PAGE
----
One of the great men of our time, Justice William J. Brennan, has died. Brennan was appointed by President Eisenhower to the United States Supreme Court. He became the second longest serving justice. He retired in 1990.
There is probably no man of this century who has a more direct effect on our daily lives today. While other justices have had their decisions chipped away and eroded by the mediocre crew now sitting on the United States Supreme Court, Brennan's decisions have largely stood and are still the law.
Brennan has often been said to be a member of the "liberal wing" of the United States Supreme Court. However, this misstates what the term "liberal" means. Brennan's decisions stood for the rights of the individual against the immense power of the state, hardly a liberal concept. Brennan was a true conservative in the traditional sense.
Brennan's decisions were brilliantly crafted. He did not hesitate to add a sharp word about governmental abuses of authority.
Justice Brennan had good things to say about Sam Sloan, who argued an appeal before him on March 27-28, 1978. Here is part of what Justice Brennan had to say about Sloan:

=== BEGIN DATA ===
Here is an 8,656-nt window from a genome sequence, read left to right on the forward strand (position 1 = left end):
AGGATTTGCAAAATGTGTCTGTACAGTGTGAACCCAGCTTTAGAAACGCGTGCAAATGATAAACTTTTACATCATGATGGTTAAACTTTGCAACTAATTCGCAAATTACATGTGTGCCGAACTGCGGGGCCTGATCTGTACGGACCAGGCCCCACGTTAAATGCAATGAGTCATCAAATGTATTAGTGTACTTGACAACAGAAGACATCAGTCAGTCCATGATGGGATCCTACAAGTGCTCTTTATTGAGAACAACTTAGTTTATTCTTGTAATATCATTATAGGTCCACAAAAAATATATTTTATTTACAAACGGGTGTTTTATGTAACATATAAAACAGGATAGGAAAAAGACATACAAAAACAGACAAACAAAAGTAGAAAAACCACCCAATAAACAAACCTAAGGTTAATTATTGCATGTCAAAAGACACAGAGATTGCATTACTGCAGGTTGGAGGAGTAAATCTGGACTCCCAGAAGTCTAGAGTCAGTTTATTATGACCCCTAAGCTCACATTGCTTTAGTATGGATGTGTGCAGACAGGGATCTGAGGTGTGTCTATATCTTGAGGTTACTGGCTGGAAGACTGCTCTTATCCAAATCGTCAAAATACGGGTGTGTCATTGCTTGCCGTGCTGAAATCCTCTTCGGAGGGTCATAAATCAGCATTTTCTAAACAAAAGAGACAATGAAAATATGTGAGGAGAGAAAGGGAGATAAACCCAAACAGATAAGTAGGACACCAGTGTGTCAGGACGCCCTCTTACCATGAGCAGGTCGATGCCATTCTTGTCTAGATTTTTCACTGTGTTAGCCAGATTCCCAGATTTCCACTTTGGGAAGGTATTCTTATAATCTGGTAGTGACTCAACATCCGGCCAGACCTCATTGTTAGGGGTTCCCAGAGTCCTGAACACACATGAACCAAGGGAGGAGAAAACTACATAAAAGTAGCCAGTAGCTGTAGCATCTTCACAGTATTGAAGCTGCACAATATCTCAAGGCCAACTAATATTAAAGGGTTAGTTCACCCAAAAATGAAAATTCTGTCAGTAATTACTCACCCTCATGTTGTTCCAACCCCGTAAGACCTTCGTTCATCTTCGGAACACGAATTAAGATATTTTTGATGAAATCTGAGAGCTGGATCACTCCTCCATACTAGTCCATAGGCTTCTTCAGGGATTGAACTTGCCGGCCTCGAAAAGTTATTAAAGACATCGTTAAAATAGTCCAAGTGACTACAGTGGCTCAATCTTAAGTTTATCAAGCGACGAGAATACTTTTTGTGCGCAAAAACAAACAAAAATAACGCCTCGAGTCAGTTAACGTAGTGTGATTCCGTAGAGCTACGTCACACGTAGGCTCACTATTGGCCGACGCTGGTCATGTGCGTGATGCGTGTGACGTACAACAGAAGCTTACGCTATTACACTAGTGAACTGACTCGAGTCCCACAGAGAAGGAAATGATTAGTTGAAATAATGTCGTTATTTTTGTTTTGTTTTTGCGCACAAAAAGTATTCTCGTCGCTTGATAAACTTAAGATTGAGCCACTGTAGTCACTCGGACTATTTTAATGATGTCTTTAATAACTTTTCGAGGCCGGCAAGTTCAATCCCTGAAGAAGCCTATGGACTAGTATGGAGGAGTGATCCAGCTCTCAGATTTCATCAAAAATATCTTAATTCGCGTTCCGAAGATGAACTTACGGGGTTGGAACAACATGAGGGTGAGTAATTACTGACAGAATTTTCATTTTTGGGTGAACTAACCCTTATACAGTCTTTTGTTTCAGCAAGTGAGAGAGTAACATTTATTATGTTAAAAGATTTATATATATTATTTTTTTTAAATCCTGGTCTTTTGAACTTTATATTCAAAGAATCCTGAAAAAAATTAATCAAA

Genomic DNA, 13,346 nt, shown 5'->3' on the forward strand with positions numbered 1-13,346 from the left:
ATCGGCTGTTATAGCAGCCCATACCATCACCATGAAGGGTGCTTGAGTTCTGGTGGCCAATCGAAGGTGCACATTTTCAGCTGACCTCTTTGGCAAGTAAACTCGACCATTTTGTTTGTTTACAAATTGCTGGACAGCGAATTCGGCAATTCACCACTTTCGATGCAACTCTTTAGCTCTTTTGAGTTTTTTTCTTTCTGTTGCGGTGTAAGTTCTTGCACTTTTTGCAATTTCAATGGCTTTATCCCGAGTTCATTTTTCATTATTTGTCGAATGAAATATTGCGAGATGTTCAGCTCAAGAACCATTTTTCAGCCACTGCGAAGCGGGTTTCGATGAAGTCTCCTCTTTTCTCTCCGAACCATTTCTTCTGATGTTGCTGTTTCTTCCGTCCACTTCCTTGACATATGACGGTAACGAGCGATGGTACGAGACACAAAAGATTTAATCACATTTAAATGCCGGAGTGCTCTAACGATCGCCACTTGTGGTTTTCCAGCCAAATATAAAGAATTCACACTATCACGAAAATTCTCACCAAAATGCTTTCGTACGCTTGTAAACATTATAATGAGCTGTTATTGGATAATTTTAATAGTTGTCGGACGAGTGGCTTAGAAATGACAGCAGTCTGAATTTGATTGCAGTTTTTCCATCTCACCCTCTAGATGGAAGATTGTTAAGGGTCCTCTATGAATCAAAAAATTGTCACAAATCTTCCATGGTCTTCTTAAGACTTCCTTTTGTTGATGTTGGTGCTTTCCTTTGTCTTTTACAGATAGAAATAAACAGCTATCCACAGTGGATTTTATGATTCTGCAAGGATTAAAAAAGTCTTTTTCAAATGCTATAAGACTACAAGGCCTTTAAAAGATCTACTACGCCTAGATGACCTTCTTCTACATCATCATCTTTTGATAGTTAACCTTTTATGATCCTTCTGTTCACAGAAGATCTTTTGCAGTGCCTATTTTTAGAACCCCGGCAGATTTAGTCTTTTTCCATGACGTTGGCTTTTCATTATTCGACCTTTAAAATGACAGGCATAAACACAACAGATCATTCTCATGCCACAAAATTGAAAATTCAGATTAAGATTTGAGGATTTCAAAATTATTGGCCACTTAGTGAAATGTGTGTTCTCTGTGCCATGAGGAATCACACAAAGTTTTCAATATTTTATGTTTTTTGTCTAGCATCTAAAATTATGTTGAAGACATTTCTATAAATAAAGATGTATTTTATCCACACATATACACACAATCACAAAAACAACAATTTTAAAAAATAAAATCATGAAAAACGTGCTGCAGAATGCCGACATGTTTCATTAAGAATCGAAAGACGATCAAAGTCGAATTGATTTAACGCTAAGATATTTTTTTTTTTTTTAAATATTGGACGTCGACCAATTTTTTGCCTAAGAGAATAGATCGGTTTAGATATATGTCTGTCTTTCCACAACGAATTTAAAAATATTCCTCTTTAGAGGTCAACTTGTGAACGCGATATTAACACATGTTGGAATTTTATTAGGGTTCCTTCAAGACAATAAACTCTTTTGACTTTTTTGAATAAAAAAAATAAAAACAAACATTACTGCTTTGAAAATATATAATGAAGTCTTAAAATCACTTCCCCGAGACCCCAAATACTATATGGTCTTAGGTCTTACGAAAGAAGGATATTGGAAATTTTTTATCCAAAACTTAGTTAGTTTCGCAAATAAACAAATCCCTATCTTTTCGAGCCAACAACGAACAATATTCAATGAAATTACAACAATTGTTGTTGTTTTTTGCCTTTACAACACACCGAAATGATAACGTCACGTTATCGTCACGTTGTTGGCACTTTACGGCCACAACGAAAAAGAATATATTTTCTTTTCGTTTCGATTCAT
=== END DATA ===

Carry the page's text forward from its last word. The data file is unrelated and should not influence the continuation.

"The Court's opinion does not reveal how flagrantly abusive the Security and Exchange Commission's use of its authority has been. . . . A 1-year suspension as here, without notice or hearing so obviously violates fundamentals of due process and fair play that no reasonable individual could suppose that Congress intended to authorize such a thing. ... The SEC's procedural implementation of its § 12(k) power mocks any conclusion other than that the SEC simply could not care whether its § 12(k) orders are justified. So far as this record shows, the SEC never reveals the reasons for its suspension order. To be sure, here respondent [ Sam Sloan ] was able long after the fact to obtain some explanation through a Freedom of Information Act request, but even the information tendered was heavily excised, and none of it even purports to state the reasoning of the Commissioners under whose authority orders issue. Nonetheless, when the SEC finally agreed to give [Sloan] a hearing on the suspension of Canadian Javelin stock, it required respondent [Sloan] to state, in a verified petition (that is, under oath) why he thought the unrevealed conclusions of the SEC to be wrong. This is obscurantism run riot.
"I fear our holding today will have no force since the SEC's administration of its suspension power will be reviewable, if at all, only by the circuitous and time-consuming path followed by [Sloan] here."
It took me seven years to win this case, by the way.
Chief Justice William Rehnquist, in the same case, wrote that "[Sam Sloan] has, to put it mildly, a history of sailing close to the wind." [436 US 109]
For the full text of these opinions, see: S.E.C. vs. Sloan, 436 US 103 (1978).
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